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John Robert Cozens, 1752–1797, British

The Lake of Albano and Castle Gandolfo

ca. 1779
Watercolor and graphite on medium, slightly textured, cream wove paper
Sheet: 17 1/2 x 25 1/8 inches (44.5 x 63.8 cm)
Credit Line:
Yale Center for British Art, Paul Mellon Collection
Copyright Status:
Public Domain
Accession Number:
Drawings & Watercolors
Prints and Drawings
Subject Terms:
castle | cattle | dusk | Grand Tour | hills | lake | landscape | sheep | shepherds | trees
Associated Places:
Albano, Lago | Campagna | Castel Gandolfo | Italy | Lazio
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Eighteenth-century popes used Castel Gandolfo as an occasional retreat from Rome, mainly in the spring and autumn. Cozens’s view of Lake Albano is taken from the Galleria di Sopra and captures the landscape at dusk, the papal villa silhouetted dramatically against the twilit sky. To the left, a solitary goatherd drives his flock home along the Galleria before darkness falls. To British Grand Tourists, this view evoked the very beginnings of Rome, in that Castel Gandolfo was believed to occupy the site of Alba Longa, the birthplace of Romulus and Remus (Northall, 1766, p. 378). When Thomas Jones visited in 1776 and walked from Castel Gandolfo to Lake Nemi nearby, he admired the landscape in eulogistic terms: “This walk considered with respect to its classick locality, the Awful marks of the most tremendous Convulsions of nature in the remotest Ages, the antient and modern Specimens of Art, and the various extensive & delightful prospects it commands is, to the Scholar, naturalist, Antiquarian and Artist, without doubt, the most pleasing and interesting in the Whole World” (Jones, “Memoirs”, p. 55). That this region held such an array of cultural associations explains the exceptional popularity of the design; there are at least eleven surviving versions of this watercolor from Cozens’s hand, each one slightly different in atmosphere and mood. In this example the mood is pastoral and the inclusion of the goatherd evokes the landscapes of Claude or the poetry of Virgil’s Eclogues. At the same time his archaic presence hints at what Protestant Englanders saw as the unenlightened and backward state of modern papal Rome. Surveying the decayed and uncultivated state of the Roman suburbs, compared to supposed English prosperity, William Beckford concluded they proved “how completely the papal government contrives to make its subjects miserable” (Beckford, “Dreams”, p. 190).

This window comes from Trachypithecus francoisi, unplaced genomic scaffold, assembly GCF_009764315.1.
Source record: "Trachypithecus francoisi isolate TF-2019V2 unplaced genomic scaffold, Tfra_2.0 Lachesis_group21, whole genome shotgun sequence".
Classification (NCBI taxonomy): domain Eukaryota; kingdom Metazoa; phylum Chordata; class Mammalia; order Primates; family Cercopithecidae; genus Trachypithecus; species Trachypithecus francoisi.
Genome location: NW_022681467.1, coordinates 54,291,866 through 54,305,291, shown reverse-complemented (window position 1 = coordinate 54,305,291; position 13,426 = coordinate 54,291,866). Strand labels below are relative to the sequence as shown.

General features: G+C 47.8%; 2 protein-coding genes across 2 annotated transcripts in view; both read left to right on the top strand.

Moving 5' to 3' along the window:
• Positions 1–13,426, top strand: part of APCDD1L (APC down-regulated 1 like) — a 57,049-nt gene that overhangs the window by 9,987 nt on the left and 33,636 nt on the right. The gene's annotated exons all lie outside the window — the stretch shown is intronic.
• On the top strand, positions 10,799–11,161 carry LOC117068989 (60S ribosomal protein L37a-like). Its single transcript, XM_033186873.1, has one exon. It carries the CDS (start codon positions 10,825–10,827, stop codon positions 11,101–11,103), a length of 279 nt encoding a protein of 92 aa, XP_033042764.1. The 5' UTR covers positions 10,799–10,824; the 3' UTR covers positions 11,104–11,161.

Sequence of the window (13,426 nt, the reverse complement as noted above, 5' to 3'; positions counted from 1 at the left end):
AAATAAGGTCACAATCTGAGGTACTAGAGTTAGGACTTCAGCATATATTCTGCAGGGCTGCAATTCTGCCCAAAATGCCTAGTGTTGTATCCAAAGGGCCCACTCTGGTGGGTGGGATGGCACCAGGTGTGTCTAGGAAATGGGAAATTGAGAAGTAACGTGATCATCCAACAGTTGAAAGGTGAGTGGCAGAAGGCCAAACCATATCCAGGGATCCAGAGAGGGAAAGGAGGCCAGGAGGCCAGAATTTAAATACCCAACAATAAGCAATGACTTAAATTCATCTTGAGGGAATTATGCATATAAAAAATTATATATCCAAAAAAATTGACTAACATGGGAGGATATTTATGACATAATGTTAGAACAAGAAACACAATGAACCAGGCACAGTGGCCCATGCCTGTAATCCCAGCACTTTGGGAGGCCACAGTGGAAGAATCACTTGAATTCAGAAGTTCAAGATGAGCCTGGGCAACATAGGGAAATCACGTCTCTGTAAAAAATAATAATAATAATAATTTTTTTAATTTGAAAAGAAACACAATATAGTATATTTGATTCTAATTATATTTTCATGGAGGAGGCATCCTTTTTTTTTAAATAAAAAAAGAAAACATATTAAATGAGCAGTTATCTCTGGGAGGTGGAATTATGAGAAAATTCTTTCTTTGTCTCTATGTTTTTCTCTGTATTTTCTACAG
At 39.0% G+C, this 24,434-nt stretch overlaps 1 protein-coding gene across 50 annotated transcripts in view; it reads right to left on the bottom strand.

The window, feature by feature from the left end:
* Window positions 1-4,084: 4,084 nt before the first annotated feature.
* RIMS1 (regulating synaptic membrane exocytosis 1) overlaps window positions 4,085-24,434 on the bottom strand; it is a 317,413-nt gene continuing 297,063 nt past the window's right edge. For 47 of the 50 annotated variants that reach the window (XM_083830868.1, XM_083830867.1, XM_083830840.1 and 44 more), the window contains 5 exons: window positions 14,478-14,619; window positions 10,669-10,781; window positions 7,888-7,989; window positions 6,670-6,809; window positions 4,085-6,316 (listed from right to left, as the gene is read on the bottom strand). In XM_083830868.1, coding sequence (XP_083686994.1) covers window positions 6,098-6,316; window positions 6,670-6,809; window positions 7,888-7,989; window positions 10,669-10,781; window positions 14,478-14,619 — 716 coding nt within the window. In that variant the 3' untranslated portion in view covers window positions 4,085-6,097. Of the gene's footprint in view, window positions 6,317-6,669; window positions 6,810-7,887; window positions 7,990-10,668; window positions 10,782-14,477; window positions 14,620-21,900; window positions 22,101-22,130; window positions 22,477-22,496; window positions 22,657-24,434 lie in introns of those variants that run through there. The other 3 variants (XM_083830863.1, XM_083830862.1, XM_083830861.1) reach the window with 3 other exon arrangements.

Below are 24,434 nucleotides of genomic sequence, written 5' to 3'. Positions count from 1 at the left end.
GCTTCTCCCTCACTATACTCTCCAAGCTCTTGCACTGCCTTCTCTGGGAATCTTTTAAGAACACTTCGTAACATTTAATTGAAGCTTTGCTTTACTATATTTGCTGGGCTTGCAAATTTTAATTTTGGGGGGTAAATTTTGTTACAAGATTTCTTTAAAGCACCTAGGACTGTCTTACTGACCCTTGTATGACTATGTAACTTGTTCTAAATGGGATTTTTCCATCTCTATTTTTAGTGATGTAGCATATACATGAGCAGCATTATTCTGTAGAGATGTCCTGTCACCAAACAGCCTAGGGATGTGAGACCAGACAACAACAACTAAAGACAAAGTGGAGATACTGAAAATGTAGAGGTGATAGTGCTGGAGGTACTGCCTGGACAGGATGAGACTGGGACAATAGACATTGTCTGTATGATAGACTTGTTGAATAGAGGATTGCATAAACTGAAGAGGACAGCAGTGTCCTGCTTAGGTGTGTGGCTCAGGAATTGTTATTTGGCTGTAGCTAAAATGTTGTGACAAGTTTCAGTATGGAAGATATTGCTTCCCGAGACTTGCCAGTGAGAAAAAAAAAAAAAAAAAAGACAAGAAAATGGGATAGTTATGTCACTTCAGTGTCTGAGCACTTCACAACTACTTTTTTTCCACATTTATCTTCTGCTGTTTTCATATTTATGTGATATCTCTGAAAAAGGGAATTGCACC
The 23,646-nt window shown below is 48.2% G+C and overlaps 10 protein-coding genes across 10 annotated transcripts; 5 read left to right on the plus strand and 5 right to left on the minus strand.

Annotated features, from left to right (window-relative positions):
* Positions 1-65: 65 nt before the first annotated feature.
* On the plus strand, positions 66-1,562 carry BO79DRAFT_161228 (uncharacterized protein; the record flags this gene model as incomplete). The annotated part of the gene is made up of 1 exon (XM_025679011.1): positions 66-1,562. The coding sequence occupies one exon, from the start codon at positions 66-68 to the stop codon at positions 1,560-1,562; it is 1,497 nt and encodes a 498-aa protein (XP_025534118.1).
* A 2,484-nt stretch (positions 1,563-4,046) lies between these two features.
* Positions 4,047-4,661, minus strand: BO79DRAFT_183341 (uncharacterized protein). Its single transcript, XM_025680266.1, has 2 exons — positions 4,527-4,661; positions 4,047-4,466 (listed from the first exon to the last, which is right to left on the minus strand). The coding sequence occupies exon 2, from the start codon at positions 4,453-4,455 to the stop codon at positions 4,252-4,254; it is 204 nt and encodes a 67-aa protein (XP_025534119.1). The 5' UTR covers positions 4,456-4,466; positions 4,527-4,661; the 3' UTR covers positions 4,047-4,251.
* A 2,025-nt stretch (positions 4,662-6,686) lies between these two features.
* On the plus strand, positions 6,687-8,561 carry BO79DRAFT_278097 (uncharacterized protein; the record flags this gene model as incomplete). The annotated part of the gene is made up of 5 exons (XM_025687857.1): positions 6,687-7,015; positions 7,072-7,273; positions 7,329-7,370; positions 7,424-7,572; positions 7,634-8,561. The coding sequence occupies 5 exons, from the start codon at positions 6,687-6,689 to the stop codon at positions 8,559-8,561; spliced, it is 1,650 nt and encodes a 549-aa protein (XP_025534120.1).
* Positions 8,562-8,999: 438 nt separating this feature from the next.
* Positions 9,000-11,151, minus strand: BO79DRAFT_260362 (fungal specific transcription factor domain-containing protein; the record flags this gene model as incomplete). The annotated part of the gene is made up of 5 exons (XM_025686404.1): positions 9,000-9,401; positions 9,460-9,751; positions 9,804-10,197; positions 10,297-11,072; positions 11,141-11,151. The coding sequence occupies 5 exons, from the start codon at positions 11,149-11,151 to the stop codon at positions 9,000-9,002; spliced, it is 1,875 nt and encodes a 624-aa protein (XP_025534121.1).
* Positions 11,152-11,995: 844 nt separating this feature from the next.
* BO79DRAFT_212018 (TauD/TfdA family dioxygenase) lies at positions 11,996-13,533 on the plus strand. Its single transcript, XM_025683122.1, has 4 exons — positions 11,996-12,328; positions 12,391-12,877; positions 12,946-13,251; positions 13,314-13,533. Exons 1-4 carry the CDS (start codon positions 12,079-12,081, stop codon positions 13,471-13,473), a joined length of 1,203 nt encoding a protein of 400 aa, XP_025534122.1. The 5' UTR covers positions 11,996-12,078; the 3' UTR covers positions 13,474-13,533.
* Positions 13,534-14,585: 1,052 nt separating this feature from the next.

John Baskett, Paul Mellon's Legacy: a Passion for British Art: Masterpieces from the Yale Center for British Art, , Yale Center for British Art, New Haven, CT, 2007, p. 271, no. 61, pl. 61, N5220 M552 P38 2007 OVERSIZE (YCBA)

David Bindman, The History of British Art, Yale Center for British Art, New Haven, CT, 2008, pp.12-13 (v. 2), fig. 143, N6761 +H57 2008 Oversize (YCBA)

Todd Longstaffe-Gowan, Mapping a National Style, topography & landscape at the Yale Center for British Art , Apollo, v. 165, no. 542, April, 2007, p. 58, fig. 8, N1 A54 + (YCBA)

John Northall, Travels through Italy, Containing new and curious observations on that country; particularly the Grand Duchy of Tuscany; the ecclesiastical state , S. Hooper, London, 1766, p. 378, Available online in Orbis

Martin Postle, Richard Wilson and the transformation of European landscape painting, Yale University Press, New Haven, 2014, p. 309, Cat. No. 133, NJ18.W72 R53 2014 OVERSIZE (YCBA)

Maria Delores Sanchez-Jauregul, The English prize, the capture of the Westmorland, an episode of the grand tour , Yale University Press, New Haven, 2012, pp. 122, 123, fig. 78, N9135 .E54 2012 + OVERSIZE (YCBA)

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